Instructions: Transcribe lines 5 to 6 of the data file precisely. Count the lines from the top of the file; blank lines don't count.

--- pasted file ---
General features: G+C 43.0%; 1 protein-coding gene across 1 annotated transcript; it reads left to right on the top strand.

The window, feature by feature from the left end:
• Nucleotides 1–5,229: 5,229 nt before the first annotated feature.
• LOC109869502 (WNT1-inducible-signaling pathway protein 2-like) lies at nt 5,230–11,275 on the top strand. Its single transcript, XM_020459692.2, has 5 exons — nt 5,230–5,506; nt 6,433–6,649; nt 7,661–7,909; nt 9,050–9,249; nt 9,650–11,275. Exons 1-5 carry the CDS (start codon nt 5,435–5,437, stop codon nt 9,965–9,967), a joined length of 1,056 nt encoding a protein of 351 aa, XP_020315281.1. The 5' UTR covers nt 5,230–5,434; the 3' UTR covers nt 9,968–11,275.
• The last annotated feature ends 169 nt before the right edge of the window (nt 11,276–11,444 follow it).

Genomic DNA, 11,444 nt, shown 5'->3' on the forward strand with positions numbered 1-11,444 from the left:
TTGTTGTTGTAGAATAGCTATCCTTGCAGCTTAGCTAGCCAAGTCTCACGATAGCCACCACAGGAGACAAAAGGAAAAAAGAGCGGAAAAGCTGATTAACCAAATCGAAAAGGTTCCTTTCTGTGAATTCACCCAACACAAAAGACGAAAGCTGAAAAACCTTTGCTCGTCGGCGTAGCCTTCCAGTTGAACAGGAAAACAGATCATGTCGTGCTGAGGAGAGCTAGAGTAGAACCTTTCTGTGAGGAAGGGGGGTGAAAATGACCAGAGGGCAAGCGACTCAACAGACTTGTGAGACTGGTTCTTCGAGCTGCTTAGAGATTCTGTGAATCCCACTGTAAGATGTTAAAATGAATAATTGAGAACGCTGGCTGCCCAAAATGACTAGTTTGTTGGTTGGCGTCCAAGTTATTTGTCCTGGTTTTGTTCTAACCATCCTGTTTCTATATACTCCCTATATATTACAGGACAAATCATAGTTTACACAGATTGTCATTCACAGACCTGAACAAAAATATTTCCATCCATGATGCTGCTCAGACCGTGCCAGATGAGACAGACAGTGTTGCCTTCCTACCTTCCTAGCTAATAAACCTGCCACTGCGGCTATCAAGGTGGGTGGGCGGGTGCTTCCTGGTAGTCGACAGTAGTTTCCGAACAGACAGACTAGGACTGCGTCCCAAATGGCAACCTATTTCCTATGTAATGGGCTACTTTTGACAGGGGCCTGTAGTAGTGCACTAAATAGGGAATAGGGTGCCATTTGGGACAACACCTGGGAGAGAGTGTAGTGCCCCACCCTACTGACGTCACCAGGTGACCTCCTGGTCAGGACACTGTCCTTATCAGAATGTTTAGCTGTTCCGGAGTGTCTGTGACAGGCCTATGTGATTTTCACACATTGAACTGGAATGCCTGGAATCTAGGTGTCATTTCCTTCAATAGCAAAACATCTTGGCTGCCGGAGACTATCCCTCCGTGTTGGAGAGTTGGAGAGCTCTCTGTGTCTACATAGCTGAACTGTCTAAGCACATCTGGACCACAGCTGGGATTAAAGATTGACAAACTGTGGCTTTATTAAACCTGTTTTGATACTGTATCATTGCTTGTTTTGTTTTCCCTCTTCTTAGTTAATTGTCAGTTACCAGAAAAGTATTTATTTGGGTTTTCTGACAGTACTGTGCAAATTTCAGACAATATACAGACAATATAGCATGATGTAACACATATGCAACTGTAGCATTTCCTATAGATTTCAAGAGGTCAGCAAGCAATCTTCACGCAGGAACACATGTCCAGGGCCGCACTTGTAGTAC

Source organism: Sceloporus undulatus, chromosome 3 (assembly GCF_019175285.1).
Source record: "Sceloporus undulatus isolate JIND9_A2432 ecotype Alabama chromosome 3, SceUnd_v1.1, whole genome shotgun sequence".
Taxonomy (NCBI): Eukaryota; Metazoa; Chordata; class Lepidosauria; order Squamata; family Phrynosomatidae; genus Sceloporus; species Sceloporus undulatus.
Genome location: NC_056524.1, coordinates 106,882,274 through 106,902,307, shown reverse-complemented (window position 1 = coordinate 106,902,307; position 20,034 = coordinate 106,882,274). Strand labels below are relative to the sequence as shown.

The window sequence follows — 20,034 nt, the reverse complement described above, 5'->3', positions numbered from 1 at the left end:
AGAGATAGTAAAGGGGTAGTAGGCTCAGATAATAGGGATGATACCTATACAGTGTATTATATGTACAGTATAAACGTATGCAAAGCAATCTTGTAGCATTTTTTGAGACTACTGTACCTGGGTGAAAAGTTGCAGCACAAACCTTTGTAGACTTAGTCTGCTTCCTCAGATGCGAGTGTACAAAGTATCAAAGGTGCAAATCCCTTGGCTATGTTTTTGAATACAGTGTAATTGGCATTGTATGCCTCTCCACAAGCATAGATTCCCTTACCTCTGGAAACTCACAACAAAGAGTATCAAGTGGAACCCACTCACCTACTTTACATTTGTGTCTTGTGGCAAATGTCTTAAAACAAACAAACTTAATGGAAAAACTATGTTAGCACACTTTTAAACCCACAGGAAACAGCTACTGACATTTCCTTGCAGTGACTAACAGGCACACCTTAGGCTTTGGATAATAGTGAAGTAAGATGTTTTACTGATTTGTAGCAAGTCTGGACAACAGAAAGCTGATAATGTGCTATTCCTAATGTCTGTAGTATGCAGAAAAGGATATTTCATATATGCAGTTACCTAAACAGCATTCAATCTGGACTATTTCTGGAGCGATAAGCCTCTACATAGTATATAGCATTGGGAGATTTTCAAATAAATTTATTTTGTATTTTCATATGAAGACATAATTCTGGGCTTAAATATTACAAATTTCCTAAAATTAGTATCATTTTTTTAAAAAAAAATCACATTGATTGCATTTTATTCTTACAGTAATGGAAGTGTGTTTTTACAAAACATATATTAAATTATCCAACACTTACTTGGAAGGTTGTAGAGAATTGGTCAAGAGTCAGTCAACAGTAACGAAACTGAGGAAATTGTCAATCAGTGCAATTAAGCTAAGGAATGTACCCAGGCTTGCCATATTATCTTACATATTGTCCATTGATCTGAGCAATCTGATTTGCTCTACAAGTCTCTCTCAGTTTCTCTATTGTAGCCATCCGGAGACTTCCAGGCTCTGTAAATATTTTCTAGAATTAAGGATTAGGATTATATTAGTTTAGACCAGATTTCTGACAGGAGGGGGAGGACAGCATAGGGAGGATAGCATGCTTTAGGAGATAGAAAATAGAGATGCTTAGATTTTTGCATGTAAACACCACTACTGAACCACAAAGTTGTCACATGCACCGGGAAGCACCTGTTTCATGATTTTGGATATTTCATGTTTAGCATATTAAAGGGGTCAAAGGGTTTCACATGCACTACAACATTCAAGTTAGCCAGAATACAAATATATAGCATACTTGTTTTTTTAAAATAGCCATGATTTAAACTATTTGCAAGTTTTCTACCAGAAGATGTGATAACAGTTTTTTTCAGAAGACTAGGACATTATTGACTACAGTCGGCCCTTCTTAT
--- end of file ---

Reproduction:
• The last annotated feature ends 169 nt before the right edge of the window (nt 11,276–11,444 follow it).

Genomic DNA, 11,444 nt, shown 5'->3' on the forward strand with positions numbered 1-11,444 from the left: